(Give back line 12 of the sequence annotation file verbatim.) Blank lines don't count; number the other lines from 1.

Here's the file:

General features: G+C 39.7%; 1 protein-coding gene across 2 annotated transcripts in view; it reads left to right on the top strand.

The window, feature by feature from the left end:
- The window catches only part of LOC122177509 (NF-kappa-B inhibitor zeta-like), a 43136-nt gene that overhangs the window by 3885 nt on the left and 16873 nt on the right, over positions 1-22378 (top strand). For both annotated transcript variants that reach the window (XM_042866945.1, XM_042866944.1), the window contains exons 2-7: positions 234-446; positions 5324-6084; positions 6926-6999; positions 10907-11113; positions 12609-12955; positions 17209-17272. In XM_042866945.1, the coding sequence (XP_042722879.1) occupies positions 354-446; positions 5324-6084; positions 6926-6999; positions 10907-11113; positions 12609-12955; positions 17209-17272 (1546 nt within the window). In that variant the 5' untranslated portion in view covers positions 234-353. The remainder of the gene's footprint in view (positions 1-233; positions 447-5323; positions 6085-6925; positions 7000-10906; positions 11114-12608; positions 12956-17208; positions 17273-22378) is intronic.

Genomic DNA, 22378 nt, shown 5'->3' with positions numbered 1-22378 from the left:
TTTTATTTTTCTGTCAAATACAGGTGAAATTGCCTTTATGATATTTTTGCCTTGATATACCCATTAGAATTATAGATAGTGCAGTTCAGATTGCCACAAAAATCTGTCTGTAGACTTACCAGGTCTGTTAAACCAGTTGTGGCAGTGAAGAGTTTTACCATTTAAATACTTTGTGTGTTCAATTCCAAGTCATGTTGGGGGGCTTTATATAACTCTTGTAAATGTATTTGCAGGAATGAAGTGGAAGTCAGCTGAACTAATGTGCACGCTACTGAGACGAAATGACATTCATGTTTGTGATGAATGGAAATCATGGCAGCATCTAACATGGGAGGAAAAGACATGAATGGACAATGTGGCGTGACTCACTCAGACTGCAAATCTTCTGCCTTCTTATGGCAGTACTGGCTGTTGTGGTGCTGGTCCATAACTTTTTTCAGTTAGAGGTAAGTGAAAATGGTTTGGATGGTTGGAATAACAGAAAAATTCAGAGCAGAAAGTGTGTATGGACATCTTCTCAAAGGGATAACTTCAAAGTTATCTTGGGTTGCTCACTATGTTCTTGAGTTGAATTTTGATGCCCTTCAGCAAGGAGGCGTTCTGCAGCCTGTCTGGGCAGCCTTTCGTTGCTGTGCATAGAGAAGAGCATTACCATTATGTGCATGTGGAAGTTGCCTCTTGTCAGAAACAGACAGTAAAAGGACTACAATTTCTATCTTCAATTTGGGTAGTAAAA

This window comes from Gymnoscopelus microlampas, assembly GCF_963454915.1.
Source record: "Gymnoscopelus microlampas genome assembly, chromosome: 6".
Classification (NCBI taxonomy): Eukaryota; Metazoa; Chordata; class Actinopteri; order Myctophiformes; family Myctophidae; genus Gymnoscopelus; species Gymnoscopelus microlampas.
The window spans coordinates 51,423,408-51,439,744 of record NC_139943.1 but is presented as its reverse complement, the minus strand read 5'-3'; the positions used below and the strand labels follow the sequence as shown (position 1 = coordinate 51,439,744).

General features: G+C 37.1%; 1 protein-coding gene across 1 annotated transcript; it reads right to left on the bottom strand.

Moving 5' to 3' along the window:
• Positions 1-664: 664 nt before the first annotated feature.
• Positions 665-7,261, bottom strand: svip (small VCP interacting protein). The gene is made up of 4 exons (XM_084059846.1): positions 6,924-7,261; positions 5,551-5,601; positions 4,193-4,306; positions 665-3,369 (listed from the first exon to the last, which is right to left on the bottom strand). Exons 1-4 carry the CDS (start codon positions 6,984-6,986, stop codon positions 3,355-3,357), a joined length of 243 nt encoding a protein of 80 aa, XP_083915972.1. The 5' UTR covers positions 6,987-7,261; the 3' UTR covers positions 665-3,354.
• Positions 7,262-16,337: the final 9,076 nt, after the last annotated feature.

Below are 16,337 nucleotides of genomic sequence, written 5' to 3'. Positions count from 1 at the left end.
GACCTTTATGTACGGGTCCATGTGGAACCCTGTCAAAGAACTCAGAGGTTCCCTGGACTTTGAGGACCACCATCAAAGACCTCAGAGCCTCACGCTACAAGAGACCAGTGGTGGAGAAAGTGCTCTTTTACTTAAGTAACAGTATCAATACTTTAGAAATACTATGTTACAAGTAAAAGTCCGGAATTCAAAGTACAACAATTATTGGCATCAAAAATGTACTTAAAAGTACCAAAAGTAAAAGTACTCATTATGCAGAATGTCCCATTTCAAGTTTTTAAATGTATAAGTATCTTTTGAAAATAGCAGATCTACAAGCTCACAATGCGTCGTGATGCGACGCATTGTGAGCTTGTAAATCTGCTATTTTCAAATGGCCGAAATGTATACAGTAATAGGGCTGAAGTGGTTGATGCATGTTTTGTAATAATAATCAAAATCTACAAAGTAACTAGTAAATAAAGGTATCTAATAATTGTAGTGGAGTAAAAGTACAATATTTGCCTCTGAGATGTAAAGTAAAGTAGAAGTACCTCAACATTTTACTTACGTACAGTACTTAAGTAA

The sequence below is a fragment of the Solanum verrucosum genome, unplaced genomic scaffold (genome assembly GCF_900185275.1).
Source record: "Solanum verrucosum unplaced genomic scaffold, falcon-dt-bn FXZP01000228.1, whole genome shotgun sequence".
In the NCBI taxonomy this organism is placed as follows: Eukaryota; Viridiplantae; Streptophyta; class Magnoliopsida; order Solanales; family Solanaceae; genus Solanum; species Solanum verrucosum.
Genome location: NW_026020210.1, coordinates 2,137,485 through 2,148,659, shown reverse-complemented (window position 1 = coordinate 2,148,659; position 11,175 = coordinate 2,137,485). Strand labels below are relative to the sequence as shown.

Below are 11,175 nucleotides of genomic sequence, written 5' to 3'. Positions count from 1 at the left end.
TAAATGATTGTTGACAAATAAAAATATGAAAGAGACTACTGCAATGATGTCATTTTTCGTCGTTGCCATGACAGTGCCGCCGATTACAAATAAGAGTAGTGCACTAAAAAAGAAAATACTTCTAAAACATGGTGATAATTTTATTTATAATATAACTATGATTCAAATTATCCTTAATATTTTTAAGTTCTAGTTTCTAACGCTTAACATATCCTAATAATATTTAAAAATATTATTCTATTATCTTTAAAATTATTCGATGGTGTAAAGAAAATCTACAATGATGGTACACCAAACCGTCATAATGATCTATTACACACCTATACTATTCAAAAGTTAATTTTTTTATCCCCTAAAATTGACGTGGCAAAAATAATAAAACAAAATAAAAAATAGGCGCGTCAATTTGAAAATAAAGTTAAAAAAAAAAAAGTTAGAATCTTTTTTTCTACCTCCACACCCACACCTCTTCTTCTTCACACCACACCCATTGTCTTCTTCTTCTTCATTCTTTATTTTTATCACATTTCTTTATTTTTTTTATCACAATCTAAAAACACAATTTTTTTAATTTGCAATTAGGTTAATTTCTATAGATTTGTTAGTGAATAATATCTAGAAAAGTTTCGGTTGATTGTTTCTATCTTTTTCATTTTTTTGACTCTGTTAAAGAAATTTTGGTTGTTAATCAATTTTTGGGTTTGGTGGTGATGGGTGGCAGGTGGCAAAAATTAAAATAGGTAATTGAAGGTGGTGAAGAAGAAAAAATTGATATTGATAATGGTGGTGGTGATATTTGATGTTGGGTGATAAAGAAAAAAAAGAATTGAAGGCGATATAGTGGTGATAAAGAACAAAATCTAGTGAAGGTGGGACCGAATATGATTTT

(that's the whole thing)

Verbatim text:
• Positions 1-664: 664 nt before the first annotated feature.